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Judgment on Costs, Bryson v Three Foots Six

BRYSON V THREE FOOT SIX LIMITED SC CIV 24/2004 [10 August 2005]

IN THE SUPREME COURT OF NEW ZEALAND

SC CIV 24/2004

[2005] NZSC 54

BETWEEN JAMES BRYSON
Appellant

AND THREE FOOT SIX LIMITED
Respondent

AND NEW ZEALAND COUNCIL OF TRADE
UNIONS
First Intervener

AND BUSINESS NEW ZEALAND
Second Intervener

Court: Elias CJ, Gault, Keith, Blanchard and Tipping JJ

Counsel: M E Gould and T J Anderson for Appellant

P M Muir and L S Jenkins for Respondent

T Cleary for Business New Zealand

Judgment: 10 August 2005

JUDGMENT OF THE COURT ON COSTS

A. The costs of $16,000 and disbursements of $878.87 awarded by the Employment Court are confirmed.

B. The costs order in the Court of Appeal is reversed. The appellant is awarded $6,000 covering costs in that Court and its disbursements in that Court of $183.64.

C. Costs in this Court payable by the respondent are fixed at $15,000 together with the appellant’s disbursements to be determined if necessary by the Registrar.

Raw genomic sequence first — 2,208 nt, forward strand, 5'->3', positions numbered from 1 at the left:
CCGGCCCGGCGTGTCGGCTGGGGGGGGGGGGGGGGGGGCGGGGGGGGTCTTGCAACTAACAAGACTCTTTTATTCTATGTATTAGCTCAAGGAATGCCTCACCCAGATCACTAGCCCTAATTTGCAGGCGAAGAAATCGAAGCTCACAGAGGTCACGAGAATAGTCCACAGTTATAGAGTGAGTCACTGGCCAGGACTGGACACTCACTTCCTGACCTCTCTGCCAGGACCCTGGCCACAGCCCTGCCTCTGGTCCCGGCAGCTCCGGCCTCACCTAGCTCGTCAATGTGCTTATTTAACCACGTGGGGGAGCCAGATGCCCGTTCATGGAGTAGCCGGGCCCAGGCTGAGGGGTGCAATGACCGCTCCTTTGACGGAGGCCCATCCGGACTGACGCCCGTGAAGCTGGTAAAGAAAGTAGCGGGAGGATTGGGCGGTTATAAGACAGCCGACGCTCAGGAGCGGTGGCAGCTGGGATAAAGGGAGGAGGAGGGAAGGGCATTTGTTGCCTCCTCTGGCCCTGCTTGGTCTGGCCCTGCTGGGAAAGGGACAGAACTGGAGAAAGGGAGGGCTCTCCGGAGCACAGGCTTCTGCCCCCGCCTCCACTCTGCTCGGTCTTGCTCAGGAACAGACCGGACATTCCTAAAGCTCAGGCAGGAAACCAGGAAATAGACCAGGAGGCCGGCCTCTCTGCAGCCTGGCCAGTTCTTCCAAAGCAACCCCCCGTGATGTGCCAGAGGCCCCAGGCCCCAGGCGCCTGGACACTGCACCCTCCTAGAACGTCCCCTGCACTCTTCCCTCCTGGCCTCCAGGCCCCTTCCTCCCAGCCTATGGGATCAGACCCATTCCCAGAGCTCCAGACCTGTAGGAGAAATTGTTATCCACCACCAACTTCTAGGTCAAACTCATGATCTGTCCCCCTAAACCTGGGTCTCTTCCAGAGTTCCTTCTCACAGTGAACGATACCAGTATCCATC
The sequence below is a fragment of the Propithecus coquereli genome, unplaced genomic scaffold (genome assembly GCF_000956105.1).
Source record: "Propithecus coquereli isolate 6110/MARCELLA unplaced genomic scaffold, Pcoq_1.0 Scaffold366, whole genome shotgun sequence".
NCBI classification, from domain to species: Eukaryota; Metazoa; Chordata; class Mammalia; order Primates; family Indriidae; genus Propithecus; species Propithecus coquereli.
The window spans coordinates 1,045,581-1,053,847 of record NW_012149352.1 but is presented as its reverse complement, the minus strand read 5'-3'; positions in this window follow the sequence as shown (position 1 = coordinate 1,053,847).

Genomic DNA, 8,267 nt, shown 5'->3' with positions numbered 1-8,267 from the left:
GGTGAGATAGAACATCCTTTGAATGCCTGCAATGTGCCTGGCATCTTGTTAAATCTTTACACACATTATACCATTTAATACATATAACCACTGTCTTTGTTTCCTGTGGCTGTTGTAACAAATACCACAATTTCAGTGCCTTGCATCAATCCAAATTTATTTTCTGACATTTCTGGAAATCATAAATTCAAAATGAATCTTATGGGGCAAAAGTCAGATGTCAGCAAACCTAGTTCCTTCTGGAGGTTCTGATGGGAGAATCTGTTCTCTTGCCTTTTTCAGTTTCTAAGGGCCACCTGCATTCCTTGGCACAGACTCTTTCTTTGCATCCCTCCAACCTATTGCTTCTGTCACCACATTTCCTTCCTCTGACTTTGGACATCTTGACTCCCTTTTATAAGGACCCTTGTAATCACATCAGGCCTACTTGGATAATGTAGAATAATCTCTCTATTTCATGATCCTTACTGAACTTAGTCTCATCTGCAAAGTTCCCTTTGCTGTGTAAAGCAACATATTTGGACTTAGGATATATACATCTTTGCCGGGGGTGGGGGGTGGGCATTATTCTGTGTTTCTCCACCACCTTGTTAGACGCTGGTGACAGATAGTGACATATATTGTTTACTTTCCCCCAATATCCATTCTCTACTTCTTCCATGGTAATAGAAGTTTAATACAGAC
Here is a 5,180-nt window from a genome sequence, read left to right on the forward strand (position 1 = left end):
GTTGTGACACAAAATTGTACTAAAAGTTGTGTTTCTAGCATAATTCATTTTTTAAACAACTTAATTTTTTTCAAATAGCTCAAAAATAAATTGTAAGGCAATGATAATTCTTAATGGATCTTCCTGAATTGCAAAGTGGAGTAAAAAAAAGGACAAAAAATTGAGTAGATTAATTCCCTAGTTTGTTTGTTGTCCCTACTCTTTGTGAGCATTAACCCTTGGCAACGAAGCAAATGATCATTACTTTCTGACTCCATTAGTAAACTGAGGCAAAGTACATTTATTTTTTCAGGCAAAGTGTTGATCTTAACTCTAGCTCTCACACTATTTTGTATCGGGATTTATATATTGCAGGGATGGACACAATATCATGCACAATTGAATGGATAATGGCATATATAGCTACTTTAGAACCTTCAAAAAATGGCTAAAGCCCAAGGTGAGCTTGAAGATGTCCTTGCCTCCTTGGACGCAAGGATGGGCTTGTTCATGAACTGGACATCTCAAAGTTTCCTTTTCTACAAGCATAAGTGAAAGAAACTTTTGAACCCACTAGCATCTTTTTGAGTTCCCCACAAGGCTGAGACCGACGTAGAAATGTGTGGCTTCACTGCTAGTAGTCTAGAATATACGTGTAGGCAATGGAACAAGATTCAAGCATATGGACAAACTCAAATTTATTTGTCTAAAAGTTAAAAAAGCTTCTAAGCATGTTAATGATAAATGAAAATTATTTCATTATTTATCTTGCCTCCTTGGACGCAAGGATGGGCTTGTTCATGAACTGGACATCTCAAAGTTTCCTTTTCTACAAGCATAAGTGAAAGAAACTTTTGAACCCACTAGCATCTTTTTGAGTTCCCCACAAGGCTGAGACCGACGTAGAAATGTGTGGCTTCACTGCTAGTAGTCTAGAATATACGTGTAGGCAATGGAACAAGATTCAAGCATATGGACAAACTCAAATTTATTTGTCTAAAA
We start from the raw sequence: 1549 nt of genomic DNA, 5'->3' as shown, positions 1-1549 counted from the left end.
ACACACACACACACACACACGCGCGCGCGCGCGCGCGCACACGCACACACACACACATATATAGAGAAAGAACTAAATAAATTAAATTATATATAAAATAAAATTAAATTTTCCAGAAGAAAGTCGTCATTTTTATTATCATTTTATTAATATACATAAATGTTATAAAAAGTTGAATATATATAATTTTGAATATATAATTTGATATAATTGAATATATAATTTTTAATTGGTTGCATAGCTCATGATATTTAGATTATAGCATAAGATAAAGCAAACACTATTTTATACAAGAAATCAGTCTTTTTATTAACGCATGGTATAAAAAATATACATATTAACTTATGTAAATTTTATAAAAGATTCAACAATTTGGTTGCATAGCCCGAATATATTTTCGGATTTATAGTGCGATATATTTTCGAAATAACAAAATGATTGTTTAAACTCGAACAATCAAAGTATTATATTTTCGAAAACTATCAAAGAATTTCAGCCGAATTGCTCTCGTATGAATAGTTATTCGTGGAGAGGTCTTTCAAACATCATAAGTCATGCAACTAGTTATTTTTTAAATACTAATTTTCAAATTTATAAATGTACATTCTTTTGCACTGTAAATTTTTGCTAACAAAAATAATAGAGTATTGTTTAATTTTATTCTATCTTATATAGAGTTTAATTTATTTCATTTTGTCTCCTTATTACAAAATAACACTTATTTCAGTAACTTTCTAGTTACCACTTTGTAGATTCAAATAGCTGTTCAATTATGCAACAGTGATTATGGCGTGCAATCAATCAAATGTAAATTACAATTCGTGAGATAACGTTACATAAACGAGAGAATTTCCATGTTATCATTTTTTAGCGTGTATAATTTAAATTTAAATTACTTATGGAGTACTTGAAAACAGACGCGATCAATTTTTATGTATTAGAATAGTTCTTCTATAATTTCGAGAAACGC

D. There will be no costs award in relation to either of the Interveners.

REASONS

(Given by Blanchard J)

[1] Having considered the written submissions of counsel, we see no reason to depart in this case from the approach to costs awards in this Court set out in Prebble v Awatere Huata (No 2) [2005] 2 NZLR 467 at [11] and [12].

[2] Counsel for the respondent submitted that costs should lie where they fell because this was the first case before the Court, and before the Court of Appeal, to examine and determine the legislative intent of s 6 of the Employment Relations Act 2000 and thus should be treated as a test case on a new area of the law. Because, however, of the leave criteria in s 13 of the Supreme Court Act 2003 the issues before this Court are always likely to involve such questions of novelty and general significance. This was not a case in which the amount at stake for the respondent was entirely disproportionate to the overall benefit for it of retaining the Court of Appeal judgment. It was not a true test case, as where one litigant for whom personally only a small sum is in issue is selected to represent a number of persons in a similar position, such as happens, for example, when the Commissioner of Inland Revenue designates a matter as a test case.

[3] The appellant, for his part, submitted that costs should be increased because interveners were permitted to file written submissions. On the other hand, however, leave was granted on the papers, without need for a hearing.

Solicitors:

Gibson Sheat, Lower Hutt for Appellant

Simpson Grierson, Auckland for Respondent

Tim Cleary, Wellington for Business New Zealand

ENDS

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